Skip to main content

Granny Reads: Silhouette Christmas Stories 1990

When my husband and I moved into our current home, our landlord left behind several of his late wife's books, which were mostly romance novels. I love romance novels, but am too cheap/lazy to go out of my way to acquire them, so I was pretty excited about this unexpected bounty. Unfortunately, thanks in large part to the roughly 50 year age gap between us, the books aren't exactly what I'd pick out for myself. A lot of the titles seem to fall in that weird gray area between old school romance, where the heroes "seduced" (aka raped) the heroines in order to convince them who they should marry, and modern day romance where rape is extremely frowned upon. Still, I find that transition fascinating and so I'm enjoying reading these books for historical, if not entertainment, purposes, and I thought it might be fun to share what I found.

Since we just celebrated Christmas, I thought it would be appropriate to share Silhouette Christmas Stories 1990, a collection of contemporary (at least for 1990) tales by Ann Major, Rita Rainville, Lindsay McKenna, and Kathleen Creighton. The gray area between New School and Old School romance is really on display here. In all but one of the stories the decision to pursue someone romantically is made by the hero only. Both characters acknowledge an attraction, but we spend significant time watching the hero develop that attraction into an actual desire to have a relationship with the heroine. On the other hand, we spend very little time hearing the heroine's motivation for pursuing a relationship with the hero. The hero does the vast majority of the acting and the heroine's role is essentially to accept those actions. Even further frustrating me is that all three of these stories star single mothers and I hate stories where women are passive characters exponentially more when there are children to witness their mother's spinelessness.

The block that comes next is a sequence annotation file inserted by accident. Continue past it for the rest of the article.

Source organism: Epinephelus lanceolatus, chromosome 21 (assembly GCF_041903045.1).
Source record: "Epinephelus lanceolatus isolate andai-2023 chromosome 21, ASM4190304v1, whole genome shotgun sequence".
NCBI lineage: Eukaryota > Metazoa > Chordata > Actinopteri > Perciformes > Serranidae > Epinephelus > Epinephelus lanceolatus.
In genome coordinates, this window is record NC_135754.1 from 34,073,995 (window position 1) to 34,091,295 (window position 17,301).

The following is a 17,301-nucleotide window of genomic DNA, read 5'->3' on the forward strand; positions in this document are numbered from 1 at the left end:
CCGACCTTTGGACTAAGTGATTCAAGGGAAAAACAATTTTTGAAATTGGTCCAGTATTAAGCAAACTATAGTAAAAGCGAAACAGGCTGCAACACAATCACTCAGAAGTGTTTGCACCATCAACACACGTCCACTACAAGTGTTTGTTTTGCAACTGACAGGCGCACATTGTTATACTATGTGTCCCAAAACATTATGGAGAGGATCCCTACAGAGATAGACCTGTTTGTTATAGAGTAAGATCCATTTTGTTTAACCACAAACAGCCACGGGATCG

However, Lindsay McKenna's story, "Always and Forever" was a little different. She tells the story of two people in the Air Force who meet when the heroine marries the hero's best friend. However, it's the middle of the Vietnam War, and shortly after the wedding, the heroine's husband is reported missing in action, and the hero steps in to comfort his best friend's wife. Over the years they keep up a really touching, open, and honest correspondence, becoming truly close friends. When it is eventually discovered that the heroine's husband was killed and the hero and heroine are free to admit the true depth of their feelings for each other, it's actually the heroine who makes the grand gesture to express her romantic interest in the hero, because he's too worried about dishonoring his dead friend's memory to be anything more than chaste with the woman he's wanted from the moment he met her. The rest of the stories in this series felt really dated, but aside from several mundane details, this one still feels relevant and relatable.
Post a Comment

Popular posts from this blog